Crypto-currency mining companies are scrambling to protect their customers’ wallets from malware threats as they seek to expand their businesses in the global cryptocurrency mining space.
According to an analysis by the cybersecurity firm ThreatConnect, more than 80 percent of the world’s cryptocurrency mining revenue is held in China.
China is home to roughly 20 percent of global mining activity.
While some companies have been quick to respond to the threats, others have been slow to react, particularly when the malicious code used to infect their computers is more advanced than the threat they’re currently dealing with.
“This is not new for us.
In recent years we’ve seen a number of malware variants that have been actively deployed in our ecosystem,” said ThreatConnect’s head of research David Vetter.
“We believe that the biggest threat to cryptocurrency mining companies right now is ransomware. “
That is not a new threat. “
We believe that the biggest threat to cryptocurrency mining companies right now is ransomware.
That is not a new threat.
In fact, the ransomware threat threat was recently reported to be over $1.6 billion in 2016.”
Crypto-mining companies are working to better protect their users’ wallets.
While the average miner can earn about $0.10 per transaction, the average mining user can earn as much as $5,000.
To help mitigate the risks of ransomware, companies are now actively using anti-virus software to scan for malicious software, and to detect malicious activity.
“Anti-viral programs are not only great for preventing ransomware attacks, but they can also help identify suspicious activity and potentially provide a more comprehensive security profile for miners to keep,” said Vetter, adding that some of the most important antivirus programs are available for Windows machines, Macs, and Android devices.
“Crypto mining is an increasingly popular and lucrative industry in terms of revenue.
As the market matures, it will be important to ensure that our security measures are strong enough to protect the miners, their customers, and their wallets.”
The security industry has seen a sharp uptick in ransomware attacks in recent years, with ransomware attacks hitting record highs in 2017.
However, while many ransomware threats have been more sophisticated, ransomware variants have been becoming more and faster at adapting to the new threat landscape.
For example, researchers at Symantec found that malware variants targeted over 200 million users worldwide in the first six months of 2017, and more than 10 million of these infections were from ransomware.
Symantech also found that the malware used to launch ransomware attacks used the same code that was used to deliver malware attacks in 2017, including the same key components and obfuscation techniques.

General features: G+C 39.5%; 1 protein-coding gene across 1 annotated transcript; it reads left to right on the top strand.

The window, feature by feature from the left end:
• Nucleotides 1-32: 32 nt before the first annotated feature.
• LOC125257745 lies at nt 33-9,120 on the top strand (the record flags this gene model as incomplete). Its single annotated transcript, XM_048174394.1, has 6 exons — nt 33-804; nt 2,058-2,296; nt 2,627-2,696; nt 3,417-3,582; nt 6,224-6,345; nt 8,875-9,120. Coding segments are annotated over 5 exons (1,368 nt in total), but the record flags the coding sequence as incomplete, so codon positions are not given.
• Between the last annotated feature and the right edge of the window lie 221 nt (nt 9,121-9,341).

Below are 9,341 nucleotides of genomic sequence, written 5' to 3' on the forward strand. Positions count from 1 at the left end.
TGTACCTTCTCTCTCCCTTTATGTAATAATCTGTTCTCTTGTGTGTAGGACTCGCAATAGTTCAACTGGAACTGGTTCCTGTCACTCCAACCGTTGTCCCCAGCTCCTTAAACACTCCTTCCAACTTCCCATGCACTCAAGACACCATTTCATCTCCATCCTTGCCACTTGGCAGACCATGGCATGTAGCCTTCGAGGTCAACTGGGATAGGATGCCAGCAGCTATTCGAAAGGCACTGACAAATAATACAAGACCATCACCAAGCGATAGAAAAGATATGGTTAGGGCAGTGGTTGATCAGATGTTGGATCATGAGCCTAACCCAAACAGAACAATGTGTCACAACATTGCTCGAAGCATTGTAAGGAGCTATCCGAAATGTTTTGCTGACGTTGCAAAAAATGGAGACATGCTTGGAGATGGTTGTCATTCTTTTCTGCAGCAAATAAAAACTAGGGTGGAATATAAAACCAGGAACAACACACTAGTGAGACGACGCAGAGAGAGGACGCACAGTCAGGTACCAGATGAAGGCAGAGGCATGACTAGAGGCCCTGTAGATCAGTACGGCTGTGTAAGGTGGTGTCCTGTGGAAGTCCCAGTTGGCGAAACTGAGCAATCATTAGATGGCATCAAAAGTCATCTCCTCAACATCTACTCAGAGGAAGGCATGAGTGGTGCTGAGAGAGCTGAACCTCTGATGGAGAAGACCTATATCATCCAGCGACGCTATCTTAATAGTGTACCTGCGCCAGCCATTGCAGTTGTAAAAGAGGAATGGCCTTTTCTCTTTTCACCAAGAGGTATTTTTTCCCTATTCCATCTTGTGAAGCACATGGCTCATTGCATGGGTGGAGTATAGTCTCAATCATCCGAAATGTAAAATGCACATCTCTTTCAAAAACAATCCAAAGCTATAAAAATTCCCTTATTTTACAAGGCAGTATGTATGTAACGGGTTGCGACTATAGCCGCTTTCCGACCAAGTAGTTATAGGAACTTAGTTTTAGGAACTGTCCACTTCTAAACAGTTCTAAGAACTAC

Symantec researchers also discovered that malware used by ransomware variants was also being delivered via email attachments and other form of communications.
“There is a growing understanding that ransomware is a threat and it’s growing in sophistication.
“This is particularly true in the context of ransomware attacks that are being launched using email attachments, social engineering attacks, and other new attacks that leverage the vulnerability in crypto-currencies.””
However, the threat landscape is still evolving, and we expect ransomware variants to evolve even more over time,” said Symanteca researcher Ryan Kieszkowski.
“This is particularly true in the context of ransomware attacks that are being launched using email attachments, social engineering attacks, and other new attacks that leverage the vulnerability in crypto-currencies.”
The threat landscape for crypto-mining is rapidly changing.
It’s not just the ransomware variants that are evolving, but also new types of malware and techniques used by the ransomware creators.
While there is still a need for antivirus software and other defenses to help protect against ransomware, it seems that the more sophisticated malware is being deployed.
“We’ve seen ransomware variants being launched and deployed with the same tools and code,” said Kieszzkowski.
He added that a significant portion of the new ransomware attacks are targeting bitcoin miners.
While it’s unclear how many cryptocurrency mining users have been infected, a recent study by the security firm Kaspersky Lab found that more than 3.3 million bitcoin miners had been infected.
Kasperski Lab’s report also found the malware code used in these attacks was nearly identical to the malware that has been used to attack Bitcoin mining businesses in recent months.
While there have been no major incidents reported in the cryptocurrency mining industry, the threats have certainly been a concern for some.
The malware threat is being increasingly targeted, and some companies are taking precautions to mitigate the threat.
“I think it’s a good time to think about where we are with this threat landscape, and how much we can do to mitigate it,” said Matthew J. Lee, vice president of global security and compliance at Cryptocompare, a cybersecurity company.
“One of the biggest challenges right now in the industry is that ransomware attacks can be very disruptive, and a lot of businesses have to take action to protect themselves,” said